VATICAN CITY -- Pope Benedict XVI urged loyal Catholics in China to have courage in the face of communist limits on religious freedom and conscience, a Christmas Day message highlighting the tensions between Beijing and the Vatican.

In Bethlehem, the largest number of pilgrims in a decade gathered to celebrate Christmas, with tens of thousands flocking to the Church of the Nativity for prayers. Violence in Nigeria and the Philippines left 11 dead and 6 injured, however, and fear in Iraq also marred the Christmas festivities.

Benedict used his traditional holiday speech, delivered from the central balcony of St. Peter's Basilica to tourists and pilgrims in the rain-soaked square, to encourage people living in the world's troublespots to take hope from the "comforting message" of Christmas. Those spots range from strife-torn Afghanistan to the volatile Korean peninsula to the Holy Land where Jesus was born -- and even to China.

In recent weeks, tensions have flared anew between the Vatican and Beijing over the Chinese goverment's defiance of the pope's authority to name bishops and its insistence that prelates loyal to Rome attend a gathering against their will to promote China's state-backed church.

"May the birth of the savior strengthen the spirit of faith, patience and courage of the faithful of the church in mainland China, that they may not lose heart through the limitations imposed on their freedom of religion and conscience but, persevering in fidelity to Christ and his church, may keep alive the flame of hope," Benedict prayed aloud.

Benedict has repeatedly spoken out about the plight of Christians in Iraq, many of whom have fled their country to escape persecution and violence, including an attack on a Baghdad basilica during Mass. He prayed that Christmas would "ease the pain and bring consolation amid their trials to the beloved Christian communities in Iraq and in the Middle East."

"May the light of Christmas shine forth anew in the land where Jesus was born, and inspire Israelis and Palestinians to strive for a just and peaceful coexistence," Benedict said in his traditional "Urbi et Orbi" address (Latin for 'to the city and to the world').

Chinese church officials did not immediately comment late Saturday.

In Bethlehem, it was the busiest Christmas in years.

Over 100,000 pilgrims poured into the West Bank town since Christmas Eve, twice as many as last year, Israeli military officials said, calling that the highest number of holiday visitors in a decade. They spoke on condition of anonymity because they were not authorized to talk to the media.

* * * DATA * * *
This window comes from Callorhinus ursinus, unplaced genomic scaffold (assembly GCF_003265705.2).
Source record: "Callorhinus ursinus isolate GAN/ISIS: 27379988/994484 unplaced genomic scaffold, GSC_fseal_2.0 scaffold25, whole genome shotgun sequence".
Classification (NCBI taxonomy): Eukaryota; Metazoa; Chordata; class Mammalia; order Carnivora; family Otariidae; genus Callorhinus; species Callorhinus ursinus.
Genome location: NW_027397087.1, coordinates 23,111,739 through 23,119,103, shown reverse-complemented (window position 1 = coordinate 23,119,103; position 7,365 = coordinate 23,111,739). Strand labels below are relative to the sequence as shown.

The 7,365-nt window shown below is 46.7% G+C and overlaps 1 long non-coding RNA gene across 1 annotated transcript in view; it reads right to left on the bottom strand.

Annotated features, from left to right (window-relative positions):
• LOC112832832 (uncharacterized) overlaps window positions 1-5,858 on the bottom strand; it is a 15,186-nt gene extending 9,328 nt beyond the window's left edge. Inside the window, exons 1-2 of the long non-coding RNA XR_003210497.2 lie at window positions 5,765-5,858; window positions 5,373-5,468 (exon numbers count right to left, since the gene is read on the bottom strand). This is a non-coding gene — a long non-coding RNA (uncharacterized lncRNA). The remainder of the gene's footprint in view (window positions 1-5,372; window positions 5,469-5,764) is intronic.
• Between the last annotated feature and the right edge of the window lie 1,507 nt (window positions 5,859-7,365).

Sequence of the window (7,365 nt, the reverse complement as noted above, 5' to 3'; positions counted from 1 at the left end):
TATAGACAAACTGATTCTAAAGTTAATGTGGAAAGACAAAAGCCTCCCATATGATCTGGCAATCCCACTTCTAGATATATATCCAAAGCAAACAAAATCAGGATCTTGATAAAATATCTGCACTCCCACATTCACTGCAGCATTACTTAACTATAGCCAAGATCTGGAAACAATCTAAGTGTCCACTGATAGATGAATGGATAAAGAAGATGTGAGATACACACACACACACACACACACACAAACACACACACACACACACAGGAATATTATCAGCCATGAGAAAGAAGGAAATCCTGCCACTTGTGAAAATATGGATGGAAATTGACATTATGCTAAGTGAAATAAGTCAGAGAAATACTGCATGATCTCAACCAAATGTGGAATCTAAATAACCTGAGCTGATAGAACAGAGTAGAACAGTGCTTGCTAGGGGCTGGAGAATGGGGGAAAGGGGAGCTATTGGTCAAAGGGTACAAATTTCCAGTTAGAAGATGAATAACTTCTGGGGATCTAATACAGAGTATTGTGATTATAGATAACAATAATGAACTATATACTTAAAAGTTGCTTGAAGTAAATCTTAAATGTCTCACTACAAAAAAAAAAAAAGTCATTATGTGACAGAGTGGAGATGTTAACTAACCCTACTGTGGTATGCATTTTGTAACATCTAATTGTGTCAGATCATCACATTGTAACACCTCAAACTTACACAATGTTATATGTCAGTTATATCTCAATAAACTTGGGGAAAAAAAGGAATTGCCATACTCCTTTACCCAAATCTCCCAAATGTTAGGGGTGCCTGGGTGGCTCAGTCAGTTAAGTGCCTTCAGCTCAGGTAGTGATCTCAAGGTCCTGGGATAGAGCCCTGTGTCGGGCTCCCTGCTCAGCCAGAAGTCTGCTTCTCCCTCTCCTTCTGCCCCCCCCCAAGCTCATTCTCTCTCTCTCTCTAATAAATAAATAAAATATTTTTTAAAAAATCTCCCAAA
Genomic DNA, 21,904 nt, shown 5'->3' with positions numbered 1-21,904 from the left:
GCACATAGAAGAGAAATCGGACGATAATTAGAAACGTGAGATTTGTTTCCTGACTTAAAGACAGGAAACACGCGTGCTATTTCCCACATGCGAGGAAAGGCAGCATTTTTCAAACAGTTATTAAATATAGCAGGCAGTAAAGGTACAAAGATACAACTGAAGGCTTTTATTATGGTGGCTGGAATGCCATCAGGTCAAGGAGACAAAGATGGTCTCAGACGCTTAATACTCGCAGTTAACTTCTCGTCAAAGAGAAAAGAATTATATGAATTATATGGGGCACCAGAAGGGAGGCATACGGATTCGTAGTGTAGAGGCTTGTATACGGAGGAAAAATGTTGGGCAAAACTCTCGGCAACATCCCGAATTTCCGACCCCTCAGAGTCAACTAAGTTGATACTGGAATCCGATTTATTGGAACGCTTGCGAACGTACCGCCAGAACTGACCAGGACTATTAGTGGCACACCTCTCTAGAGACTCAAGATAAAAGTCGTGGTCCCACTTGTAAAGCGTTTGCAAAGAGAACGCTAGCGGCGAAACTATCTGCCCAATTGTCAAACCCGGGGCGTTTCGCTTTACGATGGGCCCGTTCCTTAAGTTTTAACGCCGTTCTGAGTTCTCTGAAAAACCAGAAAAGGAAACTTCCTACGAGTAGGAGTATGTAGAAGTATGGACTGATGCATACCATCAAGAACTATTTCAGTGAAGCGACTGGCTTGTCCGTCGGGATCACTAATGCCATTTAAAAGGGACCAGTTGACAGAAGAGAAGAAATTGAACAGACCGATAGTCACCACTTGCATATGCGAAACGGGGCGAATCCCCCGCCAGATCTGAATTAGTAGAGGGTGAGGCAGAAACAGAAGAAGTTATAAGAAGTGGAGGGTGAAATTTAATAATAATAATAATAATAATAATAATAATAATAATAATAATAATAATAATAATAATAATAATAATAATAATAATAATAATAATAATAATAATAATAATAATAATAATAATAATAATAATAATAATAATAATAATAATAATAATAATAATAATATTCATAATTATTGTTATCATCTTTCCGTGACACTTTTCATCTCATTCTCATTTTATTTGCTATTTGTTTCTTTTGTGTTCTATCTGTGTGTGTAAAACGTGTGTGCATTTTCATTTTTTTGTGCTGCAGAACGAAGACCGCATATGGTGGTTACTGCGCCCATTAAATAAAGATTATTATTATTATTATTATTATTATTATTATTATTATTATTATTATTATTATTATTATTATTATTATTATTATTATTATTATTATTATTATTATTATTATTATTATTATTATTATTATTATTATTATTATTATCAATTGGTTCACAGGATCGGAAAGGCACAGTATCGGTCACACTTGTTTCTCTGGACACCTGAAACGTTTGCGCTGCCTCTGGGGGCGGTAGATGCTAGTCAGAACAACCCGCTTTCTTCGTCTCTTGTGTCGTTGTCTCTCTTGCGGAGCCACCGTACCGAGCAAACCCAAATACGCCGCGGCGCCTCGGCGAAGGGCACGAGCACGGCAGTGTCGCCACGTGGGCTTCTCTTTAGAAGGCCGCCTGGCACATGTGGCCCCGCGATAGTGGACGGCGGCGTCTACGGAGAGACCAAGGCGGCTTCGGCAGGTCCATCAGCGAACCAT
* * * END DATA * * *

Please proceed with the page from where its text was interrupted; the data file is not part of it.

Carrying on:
In Nigeria, at least 11 people were killed in multiple Christmas Eve blasts in the country's central region, where tensions often boil over between Christians and Muslims.

Gregory Yenlong, the Plateau State information commissioner, told The Associated Press that he counted 11 dead bodies at two sites rocked by bombs in Jos, a city long plagued by religious violence. He said no one has claimed responsibility for the attacks.

Another bomb exploded during Christmas Day Mass at a police chapel in the volatile southern Philippines, wounding a priest and five churchgoers. The improvised explosive was hidden in the ceiling of the police camp chapel in Jolo on Jolo Island, a stronghold of al-Qaida-linked militants.

Christians also marked a somber Christmas in Baghdad in the face of repeated violence by militants intent on driving them out of Iraq. Archbishop Matti Shaba Matouka said he hoped Iraqi Christians would not flee the country.

Hundreds gathered at a Baghdad church where Muslim extremists in October took more than 120 people hostage in a standoff that ended with 68 dead. Church walls were pockmarked with bullet holes, plastic sheeting hung instead of glass windows and flecks of dried flesh and blood still speckled the ceiling.

After the siege, about 1,000 Christian families fled to the relative safety of northern Iraq, according to U.N. estimates.

"No matter how hard the storms blows, love will save us," Matouka told those gathered.

In Bethlehem, pilgrims and tourists posed for pictures and enjoyed the sunshine Saturday while others thronged the Church of the Nativity to attend Mass. Worshippers also packed the Roman Catholic church built next to the grotto where the traditional site of Jesus' birth is enshrined.

Pilgrims have slowly returned to Bethlehem in the last five years. The town's 2,750 hotel rooms were booked solid for Christmas week and more hotels are under construction. Only one-third of Bethlehem's 50,000 residents are Christian today, down from about 75 percent in the 1950s. The rest are Muslims.

"(It's) a really inspiring thing to be in the birthplace of Jesus at Christmas," said Greg Reihardt, 49, from Loveland, Colorado.

Palestinian tourism police chief Ziad Khatib said he hasn't seen this many Christmas visitors in 10 years.

"We have passed the bad years," he declared.

Still, visitors entering Bethlehem had to cross through a massive metal gate in the separation barrier that Israel built between Jerusalem and the town during a wave of Palestinian attacks in last decade.

Christians only make up about 2 percent of the population in the Holy Land today, compared to about 15 percent in 1950. The Roman Catholic Church's top clergyman in the Holy Land, Latin Patriarch Fouad Twal, issued a conciliatory call for peace between religions during his Christmas Eve homily in Bethlehem.

"During this Christmas season, may the sound of the bells of our churches drown the noise of weapons in our wounded Middle East, calling all men to peace and the joy," he said.